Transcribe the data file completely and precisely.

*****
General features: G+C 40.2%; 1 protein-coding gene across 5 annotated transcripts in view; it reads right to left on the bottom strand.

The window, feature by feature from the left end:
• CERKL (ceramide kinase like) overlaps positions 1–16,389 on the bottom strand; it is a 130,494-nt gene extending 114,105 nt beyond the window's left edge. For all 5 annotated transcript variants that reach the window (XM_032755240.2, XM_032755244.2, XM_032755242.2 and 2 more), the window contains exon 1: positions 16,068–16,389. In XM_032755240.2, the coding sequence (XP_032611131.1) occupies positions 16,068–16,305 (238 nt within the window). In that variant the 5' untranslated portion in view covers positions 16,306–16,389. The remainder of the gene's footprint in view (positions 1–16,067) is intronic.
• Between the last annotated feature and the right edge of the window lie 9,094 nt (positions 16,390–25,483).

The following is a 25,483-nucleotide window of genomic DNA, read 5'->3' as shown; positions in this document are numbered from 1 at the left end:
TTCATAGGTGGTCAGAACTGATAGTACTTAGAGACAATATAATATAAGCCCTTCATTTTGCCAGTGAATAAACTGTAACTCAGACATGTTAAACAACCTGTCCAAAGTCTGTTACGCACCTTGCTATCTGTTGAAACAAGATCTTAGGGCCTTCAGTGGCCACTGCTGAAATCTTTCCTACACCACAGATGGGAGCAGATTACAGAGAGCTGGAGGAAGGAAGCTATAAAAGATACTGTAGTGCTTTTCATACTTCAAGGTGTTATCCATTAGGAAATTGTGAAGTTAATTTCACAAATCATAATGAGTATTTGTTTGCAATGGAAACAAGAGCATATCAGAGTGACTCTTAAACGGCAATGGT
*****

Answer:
General features: G+C 40.2%; 1 protein-coding gene across 5 annotated transcripts in view; it reads right to left on the bottom strand.

The window, feature by feature from the left end:
• CERKL (ceramide kinase like) overlaps positions 1–16,389 on the bottom strand; it is a 130,494-nt gene extending 114,105 nt beyond the window's left edge. For all 5 annotated transcript variants that reach the window (XM_032755240.2, XM_032755244.2, XM_032755242.2 and 2 more), the window contains exon 1: positions 16,068–16,389. In XM_032755240.2, the coding sequence (XP_032611131.1) occupies positions 16,068–16,305 (238 nt within the window). In that variant the 5' untranslated portion in view covers positions 16,306–16,389. The remainder of the gene's footprint in view (positions 1–16,067) is intronic.
• Between the last annotated feature and the right edge of the window lie 9,094 nt (positions 16,390–25,483).

The following is a 25,483-nucleotide window of genomic DNA, read 5'->3' as shown; positions in this document are numbered from 1 at the left end:
TTCATAGGTGGTCAGAACTGATAGTACTTAGAGACAATATAATATAAGCCCTTCATTTTGCCAGTGAATAAACTGTAACTCAGACATGTTAAACAACCTGTCCAAAGTCTGTTACGCACCTTGCTATCTGTTGAAACAAGATCTTAGGGCCTTCAGTGGCCACTGCTGAAATCTTTCCTACACCACAGATGGGAGCAGATTACAGAGAGCTGGAGGAAGGAAGCTATAAAAGATACTGTAGTGCTTTTCATACTTCAAGGTGTTATCCATTAGGAAATTGTGAAGTTAATTTCACAAATCATAATGAGTATTTGTTTGCAATGGAAACAAGAGCATATCAGAGTGACTCTTAAACGGCAATGGT